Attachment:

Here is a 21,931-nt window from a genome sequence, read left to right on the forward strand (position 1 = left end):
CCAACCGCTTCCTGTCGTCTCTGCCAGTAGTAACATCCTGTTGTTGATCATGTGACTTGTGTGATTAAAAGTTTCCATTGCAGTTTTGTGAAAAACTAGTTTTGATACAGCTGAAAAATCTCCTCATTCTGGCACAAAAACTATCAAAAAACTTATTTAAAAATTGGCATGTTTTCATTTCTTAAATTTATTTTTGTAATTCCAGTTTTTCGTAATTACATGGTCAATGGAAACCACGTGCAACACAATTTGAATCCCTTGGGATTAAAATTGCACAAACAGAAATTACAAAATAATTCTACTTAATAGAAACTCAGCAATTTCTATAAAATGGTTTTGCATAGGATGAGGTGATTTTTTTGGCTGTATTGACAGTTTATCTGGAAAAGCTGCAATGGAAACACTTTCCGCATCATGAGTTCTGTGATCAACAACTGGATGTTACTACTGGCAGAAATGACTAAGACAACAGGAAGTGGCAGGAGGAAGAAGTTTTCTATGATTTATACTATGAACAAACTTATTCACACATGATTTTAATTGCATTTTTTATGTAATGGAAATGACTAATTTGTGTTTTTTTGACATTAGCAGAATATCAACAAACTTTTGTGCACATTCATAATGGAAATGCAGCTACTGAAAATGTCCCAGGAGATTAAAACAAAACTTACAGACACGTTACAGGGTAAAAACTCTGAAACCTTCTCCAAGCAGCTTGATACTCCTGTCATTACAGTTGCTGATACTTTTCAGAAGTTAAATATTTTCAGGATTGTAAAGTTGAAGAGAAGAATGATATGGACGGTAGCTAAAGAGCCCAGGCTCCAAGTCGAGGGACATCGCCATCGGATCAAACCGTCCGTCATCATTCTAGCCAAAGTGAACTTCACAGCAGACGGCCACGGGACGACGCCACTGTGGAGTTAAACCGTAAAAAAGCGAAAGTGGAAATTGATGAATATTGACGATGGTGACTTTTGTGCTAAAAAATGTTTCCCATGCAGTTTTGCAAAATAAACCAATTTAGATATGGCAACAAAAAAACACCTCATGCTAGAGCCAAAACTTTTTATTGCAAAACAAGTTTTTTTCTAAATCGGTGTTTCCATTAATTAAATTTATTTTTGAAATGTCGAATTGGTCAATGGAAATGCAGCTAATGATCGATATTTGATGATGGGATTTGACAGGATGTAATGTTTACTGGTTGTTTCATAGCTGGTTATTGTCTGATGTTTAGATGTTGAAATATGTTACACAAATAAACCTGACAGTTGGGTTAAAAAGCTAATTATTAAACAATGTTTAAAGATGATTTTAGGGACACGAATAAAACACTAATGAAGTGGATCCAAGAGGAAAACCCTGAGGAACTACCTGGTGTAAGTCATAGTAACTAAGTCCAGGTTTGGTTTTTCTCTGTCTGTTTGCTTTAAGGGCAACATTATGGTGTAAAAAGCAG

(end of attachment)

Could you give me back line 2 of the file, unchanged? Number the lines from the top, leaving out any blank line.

CCAACCGCTTCCTGTCGTCTCTGCCAGTAGTAACATCCTGTTGTTGATCATGTGACTTGTGTGATTAAAAGTTTCCATTGCAGTTTTGTGAAAAACTAGTTTTGATACAGCTGAAAAATCTCCTCATTCTGGCACAAAAACTATCAAAAAACTTATTTAAAAATTGGCATGTTTTCATTTCTTAAATTTATTTTTGTAATTCCAGTTTTTCGTAATTACATGGTCAATGGAAACCACGTGCAACACAATTTGAATCCCTTGGGATTAAAATTGCACAAACAGAAATTACAAAATAATTCTACTTAATAGAAACTCAGCAATTTCTATAAAATGGTTTTGCATAGGATGAGGTGATTTTTTTGGCTGTATTGACAGTTTATCTGGAAAAGCTGCAATGGAAACACTTTCCGCATCATGAGTTCTGTGATCAACAACTGGATGTTACTACTGGCAGAAATGACTAAGACAACAGGAAGTGGCAGGAGGAAGAAGTTTTCTATGATTTATACTATGAACAAACTTATTCACACATGATTTTAATTGCATTTTTTATGTAATGGAAATGACTAATTTGTGTTTTTTTGACATTAGCAGAATATCAACAAACTTTTGTGCACATTCATAATGGAAATGCAGCTACTGAAAATGTCCCAGGAGATTAAAACAAAACTTACAGACACGTTACAGGGTAAAAACTCTGAAACCTTCTCCAAGCAGCTTGATACTCCTGTCATTACAGTTGCTGATACTTTTCAGAAGTTAAATATTTTCAGGATTGTAAAGTTGAAGAGAAGAATGATATGGACGGTAGCTAAAGAGCCCAGGCTCCAAGTCGAGGGACATCGCCATCGGATCAAACCGTCCGTCATCATTCTAGCCAAAGTGAACTTCACAGCAGACGGCCACGGGACGACGCCACTGTGGAGTTAAACCGTAAAAAAGCGAAAGTGGAAATTGATGAATATTGACGATGGTGACTTTTGTGCTAAAAAATGTTTCCCATGCAGTTTTGCAAAATAAACCAATTTAGATATGGCAACAAAAAAACACCTCATGCTAGAGCCAAAACTTTTTATTGCAAAACAAGTTTTTTTCTAAATCGGTGTTTCCATTAATTAAATTTATTTTTGAAATGTCGAATTGGTCAATGGAAATGCAGCTAATGATCGATATTTGATGATGGGATTTGACAGGATGTAATGTTTACTGGTTGTTTCATAGCTGGTTATTGTCTGATGTTTAGATGTTGAAATATGTTACACAAATAAACCTGACAGTTGGGTTAAAAAGCTAATTATTAAACAATGTTTAAAGATGATTTTAGGGACACGAATAAAACACTAATGAAGTGGATCCAAGAGGAAAACCCTGAGGAACTACCTGGTGTAAGTCATAGTAACTAAGTCCAGGTTTGGTTTTTCTCTGTCTGTTTGCTTTAAGGGCAACATTATGGTGTAAAAAGCAG